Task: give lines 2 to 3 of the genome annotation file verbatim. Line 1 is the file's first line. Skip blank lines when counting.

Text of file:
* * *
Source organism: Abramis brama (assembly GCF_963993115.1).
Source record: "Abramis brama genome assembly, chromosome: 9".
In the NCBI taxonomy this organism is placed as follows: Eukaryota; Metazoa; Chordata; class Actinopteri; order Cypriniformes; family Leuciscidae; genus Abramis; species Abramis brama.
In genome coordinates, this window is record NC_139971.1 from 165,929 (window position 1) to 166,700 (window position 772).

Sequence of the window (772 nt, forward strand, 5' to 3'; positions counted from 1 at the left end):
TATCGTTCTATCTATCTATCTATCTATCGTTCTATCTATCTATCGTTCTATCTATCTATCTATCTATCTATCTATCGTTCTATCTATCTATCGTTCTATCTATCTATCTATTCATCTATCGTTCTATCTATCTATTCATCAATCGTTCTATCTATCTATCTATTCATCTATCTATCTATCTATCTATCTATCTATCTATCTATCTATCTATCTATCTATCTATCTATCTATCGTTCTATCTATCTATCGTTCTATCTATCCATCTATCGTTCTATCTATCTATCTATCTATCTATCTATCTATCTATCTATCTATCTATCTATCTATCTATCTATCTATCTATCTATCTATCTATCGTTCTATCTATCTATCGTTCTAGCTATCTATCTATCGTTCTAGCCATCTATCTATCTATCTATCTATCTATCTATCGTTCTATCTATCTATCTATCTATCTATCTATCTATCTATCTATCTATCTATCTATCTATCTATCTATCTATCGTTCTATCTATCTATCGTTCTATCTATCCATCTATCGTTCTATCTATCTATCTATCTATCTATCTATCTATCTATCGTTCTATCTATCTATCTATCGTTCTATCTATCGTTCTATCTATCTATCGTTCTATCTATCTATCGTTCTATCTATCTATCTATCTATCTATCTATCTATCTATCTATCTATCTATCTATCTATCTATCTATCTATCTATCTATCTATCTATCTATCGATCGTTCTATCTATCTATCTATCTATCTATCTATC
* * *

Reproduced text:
Source record: "Abramis brama genome assembly, chromosome: 9".
In the NCBI taxonomy this organism is placed as follows: Eukaryota; Metazoa; Chordata; class Actinopteri; order Cypriniformes; family Leuciscidae; genus Abramis; species Abramis brama.